Content marketing is an industry that has risen to earthshaking heights within a decade. Fueled by Google, must-read-now news, smartphones, and everything else that floods the world with ones and zeroes (i.e., “the information age”), the digital word has become as powerful and telling as any print publication.

Piggybacking off a modern person’s favorite toys (social media, headline news, free stuff), marketers began introducing a new form of advertising into the online arena. You encounter the results of content marketing every day even if you don’t know what you’re looking at, especially when you visit a webpage, read a blog, or like a brand’s status on Facebook.

But throughout its evolution, content (a once farfetched, almost sci-fi idea) became an industry norm that any English speaker with a keyboard could do. Before diving into “Readers vs. Consumers,” let’s take a look at what content marketing is and is not.

Content Is…

• An intelligent way for companies to promote themselves on the Internet.

• A strategy used to gather followers (fans) on popular social media platforms.

• When a business self-publishes meaningful, informative articles and additional material on websites.

• An affordable, measurable method for marketing the modern company.

Content Is Not…

• Robot Twitter accounts.

• Fake “news” by businesses in hopes to gain attention.

• A replacement for print media.

• The fully-evolved, final answer to marketing.

The last point is the big one. Content marketing adapts (like you, your gadgets, and your computers) as new technology is released, as people find new ways to engage with one another on the Web. Its future is unclear, especially since the industry itself is driven by actual marketers, a few thought-leaders, programmers, and those on the front lines.

The Misconception of Content Marketing

An article on the Campaign Asia network raised a red flag many content marketers are already familiar with: Businesses assume content marketing is formulaic, fast, and cheap.

While it certainly can be some of these things, a combination of greed and misunderstanding is creeping into the industry. Businesses assume that hiring anyone who can write can also produce “thought-leadership” material, position media, rally social followers, and everything else content marketers are expected to do. Unfortunately, the “let’s write a lot of stuff about us” strategy will no longer cut it.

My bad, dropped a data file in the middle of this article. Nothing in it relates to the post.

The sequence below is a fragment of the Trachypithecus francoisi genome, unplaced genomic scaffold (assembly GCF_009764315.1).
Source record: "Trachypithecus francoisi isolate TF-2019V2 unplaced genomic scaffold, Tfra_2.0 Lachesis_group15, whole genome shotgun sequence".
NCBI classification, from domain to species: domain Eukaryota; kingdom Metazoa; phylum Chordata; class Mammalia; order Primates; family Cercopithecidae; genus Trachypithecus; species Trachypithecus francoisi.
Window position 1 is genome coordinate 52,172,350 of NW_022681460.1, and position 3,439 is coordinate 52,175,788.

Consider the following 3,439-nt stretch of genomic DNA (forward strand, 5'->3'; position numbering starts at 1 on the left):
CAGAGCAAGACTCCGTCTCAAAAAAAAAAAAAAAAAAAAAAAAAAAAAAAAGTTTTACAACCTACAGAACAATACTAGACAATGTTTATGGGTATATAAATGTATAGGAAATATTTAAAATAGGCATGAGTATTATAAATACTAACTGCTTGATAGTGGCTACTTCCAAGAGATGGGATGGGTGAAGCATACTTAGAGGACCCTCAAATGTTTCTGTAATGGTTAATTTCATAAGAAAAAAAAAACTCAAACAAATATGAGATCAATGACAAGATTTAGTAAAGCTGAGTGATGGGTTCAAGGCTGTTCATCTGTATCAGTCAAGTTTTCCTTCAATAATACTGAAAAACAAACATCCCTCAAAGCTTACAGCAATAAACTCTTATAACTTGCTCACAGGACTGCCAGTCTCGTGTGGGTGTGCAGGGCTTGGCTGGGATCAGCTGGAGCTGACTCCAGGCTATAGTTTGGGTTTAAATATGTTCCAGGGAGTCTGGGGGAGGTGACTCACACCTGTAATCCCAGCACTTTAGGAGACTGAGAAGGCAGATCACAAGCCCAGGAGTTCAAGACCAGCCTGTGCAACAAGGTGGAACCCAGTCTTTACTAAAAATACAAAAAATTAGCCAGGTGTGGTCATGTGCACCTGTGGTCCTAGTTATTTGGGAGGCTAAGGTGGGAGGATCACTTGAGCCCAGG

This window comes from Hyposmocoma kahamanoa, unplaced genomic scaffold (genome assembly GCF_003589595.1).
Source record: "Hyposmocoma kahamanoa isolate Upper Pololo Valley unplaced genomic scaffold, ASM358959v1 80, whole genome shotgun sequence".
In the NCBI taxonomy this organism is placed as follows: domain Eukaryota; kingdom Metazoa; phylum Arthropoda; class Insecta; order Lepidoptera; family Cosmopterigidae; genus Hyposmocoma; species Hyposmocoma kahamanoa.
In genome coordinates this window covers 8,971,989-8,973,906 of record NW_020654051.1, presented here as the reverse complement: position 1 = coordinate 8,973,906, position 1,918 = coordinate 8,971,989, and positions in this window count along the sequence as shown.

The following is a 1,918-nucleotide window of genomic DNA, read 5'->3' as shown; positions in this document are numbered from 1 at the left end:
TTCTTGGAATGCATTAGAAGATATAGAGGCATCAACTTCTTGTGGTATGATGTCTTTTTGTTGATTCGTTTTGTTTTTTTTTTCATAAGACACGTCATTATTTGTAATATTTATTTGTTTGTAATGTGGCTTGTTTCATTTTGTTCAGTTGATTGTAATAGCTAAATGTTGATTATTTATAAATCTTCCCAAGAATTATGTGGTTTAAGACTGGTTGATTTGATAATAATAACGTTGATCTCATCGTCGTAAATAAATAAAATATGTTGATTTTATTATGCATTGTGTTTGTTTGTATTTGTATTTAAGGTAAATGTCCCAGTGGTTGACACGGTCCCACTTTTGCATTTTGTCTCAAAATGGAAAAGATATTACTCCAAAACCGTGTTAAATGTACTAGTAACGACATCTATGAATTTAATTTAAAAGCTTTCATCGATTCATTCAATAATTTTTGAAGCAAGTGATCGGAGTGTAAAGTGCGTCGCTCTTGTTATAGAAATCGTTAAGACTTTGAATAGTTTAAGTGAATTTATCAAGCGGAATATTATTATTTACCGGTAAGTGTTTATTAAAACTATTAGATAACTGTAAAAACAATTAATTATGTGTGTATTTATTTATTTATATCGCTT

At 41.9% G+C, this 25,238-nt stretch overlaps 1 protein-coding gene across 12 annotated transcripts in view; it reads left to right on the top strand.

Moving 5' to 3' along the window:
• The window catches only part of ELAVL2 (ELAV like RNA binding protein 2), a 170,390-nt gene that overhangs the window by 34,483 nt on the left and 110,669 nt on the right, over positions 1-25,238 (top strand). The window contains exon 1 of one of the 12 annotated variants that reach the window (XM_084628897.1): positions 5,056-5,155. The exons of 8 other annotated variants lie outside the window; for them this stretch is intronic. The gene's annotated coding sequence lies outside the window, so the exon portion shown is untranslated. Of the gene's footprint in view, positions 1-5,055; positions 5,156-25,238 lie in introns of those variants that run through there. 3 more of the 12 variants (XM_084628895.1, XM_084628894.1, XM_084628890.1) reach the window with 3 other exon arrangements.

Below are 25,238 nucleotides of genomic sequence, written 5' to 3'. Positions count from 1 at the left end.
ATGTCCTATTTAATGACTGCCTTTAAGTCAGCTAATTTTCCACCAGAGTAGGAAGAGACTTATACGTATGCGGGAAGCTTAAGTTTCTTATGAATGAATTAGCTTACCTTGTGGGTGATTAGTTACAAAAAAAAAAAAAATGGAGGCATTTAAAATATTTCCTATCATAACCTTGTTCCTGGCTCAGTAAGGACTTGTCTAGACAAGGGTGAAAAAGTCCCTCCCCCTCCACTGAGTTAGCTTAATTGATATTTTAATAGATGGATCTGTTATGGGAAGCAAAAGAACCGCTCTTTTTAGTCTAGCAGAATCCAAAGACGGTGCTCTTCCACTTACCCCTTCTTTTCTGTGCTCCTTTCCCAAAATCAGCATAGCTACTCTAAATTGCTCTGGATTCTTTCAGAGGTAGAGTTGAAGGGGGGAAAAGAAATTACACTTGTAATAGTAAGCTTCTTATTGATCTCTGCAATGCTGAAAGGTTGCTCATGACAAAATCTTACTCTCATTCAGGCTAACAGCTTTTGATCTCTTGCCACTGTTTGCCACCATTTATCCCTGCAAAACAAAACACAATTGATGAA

Too many big-name content companies (and those overseas) are looking at marketing like traditional suit-and-tie advertisers used to. The “consumer” needs to see content; associate it with a brand; and buy, buy, buy. Easy, right?

The problem with looking at the Internet user as a “consumer” is that these consumers don’t readily accept interruption (advertising) on their favorite toys. You wouldn’t hand a tractor with a big “Monsanto” sticker to a 5-year-old boy for his birthday, would you? No. We just want the tractor, as in Facebook without ads, Twitter without promotions, and news without commercials.

Content marketers fail when they breach the “consumer’s” trust by disrupting his or her information, enjoyment, and social connection. But you know what people are okay with? Stories and information.

Content marketing agencies, writers, editors, and business owners: Let’s stop writing/marketing to “consumers.” Let’s start thinking of them as “readers,” a connection that no mega-content-farm will ever be able to make.

Writing to the reader is much more fulfilling, time-consuming, and effective as tossing out hundreds of “look at my company!” posts and tweets a day. The industry needs journalists, talented writers, and marketers who know how to organize long-term branding campaigns.

From the client side of things, businesses need to find a content agency that can perform the following:

• Provide measurable results for their success.

• Work alongside the company to produce meaningful, informative content.

• Focus on quality over quantity.

• Write well-researched, accurate articles and thoughtful social media content.

• Become a satellite marketing agency.

• Produce material for “readers.”

Content marketers who aren’t able to fill these roles are the exact reason why so few “consumers” appreciate rushed, shoddy stories. Make the right choice.